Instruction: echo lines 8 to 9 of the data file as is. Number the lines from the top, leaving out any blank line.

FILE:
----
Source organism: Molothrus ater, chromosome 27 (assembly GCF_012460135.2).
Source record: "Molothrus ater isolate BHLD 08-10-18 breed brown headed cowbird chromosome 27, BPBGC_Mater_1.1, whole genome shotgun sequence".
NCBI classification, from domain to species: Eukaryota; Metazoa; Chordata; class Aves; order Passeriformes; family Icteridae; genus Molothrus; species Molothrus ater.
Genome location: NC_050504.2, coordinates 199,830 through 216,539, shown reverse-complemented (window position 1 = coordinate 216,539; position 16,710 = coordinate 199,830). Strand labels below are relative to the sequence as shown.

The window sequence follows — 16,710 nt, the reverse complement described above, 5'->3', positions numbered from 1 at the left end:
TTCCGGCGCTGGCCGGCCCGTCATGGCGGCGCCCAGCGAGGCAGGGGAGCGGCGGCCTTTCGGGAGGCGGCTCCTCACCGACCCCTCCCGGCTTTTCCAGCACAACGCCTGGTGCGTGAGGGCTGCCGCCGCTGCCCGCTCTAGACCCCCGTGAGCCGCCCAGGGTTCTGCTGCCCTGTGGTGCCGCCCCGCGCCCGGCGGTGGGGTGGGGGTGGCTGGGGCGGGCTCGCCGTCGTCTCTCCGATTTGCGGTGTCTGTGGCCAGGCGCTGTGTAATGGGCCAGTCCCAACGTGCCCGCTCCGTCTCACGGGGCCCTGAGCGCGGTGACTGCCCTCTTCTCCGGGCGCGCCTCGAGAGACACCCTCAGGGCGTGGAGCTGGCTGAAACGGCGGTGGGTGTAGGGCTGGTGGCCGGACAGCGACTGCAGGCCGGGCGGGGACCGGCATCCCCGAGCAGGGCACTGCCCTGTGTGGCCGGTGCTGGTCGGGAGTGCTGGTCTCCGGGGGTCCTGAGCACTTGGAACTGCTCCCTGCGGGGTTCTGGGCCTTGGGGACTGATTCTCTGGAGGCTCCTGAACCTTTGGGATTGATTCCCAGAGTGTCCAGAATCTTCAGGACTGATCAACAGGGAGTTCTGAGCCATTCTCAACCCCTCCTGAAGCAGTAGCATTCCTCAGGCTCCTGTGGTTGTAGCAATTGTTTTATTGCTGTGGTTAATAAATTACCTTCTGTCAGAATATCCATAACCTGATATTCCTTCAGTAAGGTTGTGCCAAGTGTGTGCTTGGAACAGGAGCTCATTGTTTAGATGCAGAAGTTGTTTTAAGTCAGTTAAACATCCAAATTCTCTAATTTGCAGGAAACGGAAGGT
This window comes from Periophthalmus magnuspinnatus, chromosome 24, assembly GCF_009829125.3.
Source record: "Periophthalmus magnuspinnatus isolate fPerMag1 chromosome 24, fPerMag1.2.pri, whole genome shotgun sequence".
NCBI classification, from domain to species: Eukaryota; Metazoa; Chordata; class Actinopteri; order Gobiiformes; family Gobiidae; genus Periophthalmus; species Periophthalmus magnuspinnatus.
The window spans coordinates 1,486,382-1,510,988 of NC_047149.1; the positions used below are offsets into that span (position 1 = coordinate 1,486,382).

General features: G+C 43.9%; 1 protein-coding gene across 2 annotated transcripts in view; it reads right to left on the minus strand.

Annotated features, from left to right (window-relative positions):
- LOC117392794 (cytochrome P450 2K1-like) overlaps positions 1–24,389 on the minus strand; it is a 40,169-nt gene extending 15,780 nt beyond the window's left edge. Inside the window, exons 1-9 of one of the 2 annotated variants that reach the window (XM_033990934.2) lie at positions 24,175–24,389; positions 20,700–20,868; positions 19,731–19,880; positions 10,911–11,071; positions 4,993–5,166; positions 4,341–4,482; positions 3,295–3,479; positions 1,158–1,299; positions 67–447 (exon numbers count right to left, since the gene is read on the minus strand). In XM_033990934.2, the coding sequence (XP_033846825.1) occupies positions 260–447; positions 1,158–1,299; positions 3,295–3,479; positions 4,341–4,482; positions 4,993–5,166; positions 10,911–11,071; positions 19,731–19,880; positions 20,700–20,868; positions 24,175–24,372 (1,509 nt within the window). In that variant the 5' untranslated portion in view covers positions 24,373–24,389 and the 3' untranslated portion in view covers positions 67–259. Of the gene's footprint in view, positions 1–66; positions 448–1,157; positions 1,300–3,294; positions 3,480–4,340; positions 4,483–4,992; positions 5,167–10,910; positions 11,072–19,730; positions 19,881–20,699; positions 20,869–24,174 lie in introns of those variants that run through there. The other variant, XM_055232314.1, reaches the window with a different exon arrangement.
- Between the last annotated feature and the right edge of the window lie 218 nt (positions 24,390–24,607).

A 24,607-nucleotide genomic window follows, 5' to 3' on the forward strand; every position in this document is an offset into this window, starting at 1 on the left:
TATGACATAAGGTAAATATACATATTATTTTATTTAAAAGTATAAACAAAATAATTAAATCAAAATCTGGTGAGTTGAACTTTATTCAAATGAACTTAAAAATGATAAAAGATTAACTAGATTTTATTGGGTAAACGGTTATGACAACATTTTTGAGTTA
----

Source record: "Periophthalmus magnuspinnatus isolate fPerMag1 chromosome 24, fPerMag1.2.pri, whole genome shotgun sequence".
NCBI classification, from domain to species: Eukaryota; Metazoa; Chordata; class Actinopteri; order Gobiiformes; family Gobiidae; genus Periophthalmus; species Periophthalmus magnuspinnatus.